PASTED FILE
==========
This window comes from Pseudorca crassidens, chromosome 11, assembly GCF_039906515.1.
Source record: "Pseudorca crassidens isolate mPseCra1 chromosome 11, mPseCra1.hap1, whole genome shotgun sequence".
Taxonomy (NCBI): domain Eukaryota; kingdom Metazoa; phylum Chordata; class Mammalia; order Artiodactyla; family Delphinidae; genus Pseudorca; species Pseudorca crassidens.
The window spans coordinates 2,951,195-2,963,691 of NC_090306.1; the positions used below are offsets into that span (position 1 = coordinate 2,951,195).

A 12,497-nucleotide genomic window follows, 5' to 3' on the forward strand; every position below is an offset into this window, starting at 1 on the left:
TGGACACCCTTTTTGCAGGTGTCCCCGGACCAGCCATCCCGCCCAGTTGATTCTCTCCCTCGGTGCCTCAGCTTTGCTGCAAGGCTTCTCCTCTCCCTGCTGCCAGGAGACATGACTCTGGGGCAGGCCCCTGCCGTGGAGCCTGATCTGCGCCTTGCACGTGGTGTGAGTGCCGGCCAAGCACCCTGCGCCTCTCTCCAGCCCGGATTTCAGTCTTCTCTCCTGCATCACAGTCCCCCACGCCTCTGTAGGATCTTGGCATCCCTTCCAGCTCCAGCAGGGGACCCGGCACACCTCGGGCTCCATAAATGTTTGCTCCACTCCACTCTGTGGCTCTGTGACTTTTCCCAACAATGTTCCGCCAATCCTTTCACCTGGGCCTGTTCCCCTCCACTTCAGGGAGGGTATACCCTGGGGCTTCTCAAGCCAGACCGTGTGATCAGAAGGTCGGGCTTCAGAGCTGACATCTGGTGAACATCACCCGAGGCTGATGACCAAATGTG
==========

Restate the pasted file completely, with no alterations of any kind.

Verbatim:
This window comes from Pseudorca crassidens, chromosome 11, assembly GCF_039906515.1.
Source record: "Pseudorca crassidens isolate mPseCra1 chromosome 11, mPseCra1.hap1, whole genome shotgun sequence".
Taxonomy (NCBI): domain Eukaryota; kingdom Metazoa; phylum Chordata; class Mammalia; order Artiodactyla; family Delphinidae; genus Pseudorca; species Pseudorca crassidens.
The window spans coordinates 2,951,195-2,963,691 of NC_090306.1; the positions used below are offsets into that span (position 1 = coordinate 2,951,195).

A 12,497-nucleotide genomic window follows, 5' to 3' on the forward strand; every position below is an offset into this window, starting at 1 on the left:
TGGACACCCTTTTTGCAGGTGTCCCCGGACCAGCCATCCCGCCCAGTTGATTCTCTCCCTCGGTGCCTCAGCTTTGCTGCAAGGCTTCTCCTCTCCCTGCTGCCAGGAGACATGACTCTGGGGCAGGCCCCTGCCGTGGAGCCTGATCTGCGCCTTGCACGTGGTGTGAGTGCCGGCCAAGCACCCTGCGCCTCTCTCCAGCCCGGATTTCAGTCTTCTCTCCTGCATCACAGTCCCCCACGCCTCTGTAGGATCTTGGCATCCCTTCCAGCTCCAGCAGGGGACCCGGCACACCTCGGGCTCCATAAATGTTTGCTCCACTCCACTCTGTGGCTCTGTGACTTTTCCCAACAATGTTCCGCCAATCCTTTCACCTGGGCCTGTTCCCCTCCACTTCAGGGAGGGTATACCCTGGGGCTTCTCAAGCCAGACCGTGTGATCAGAAGGTCGGGCTTCAGAGCTGACATCTGGTGAACATCACCCGAGGCTGATGACCAAATGTG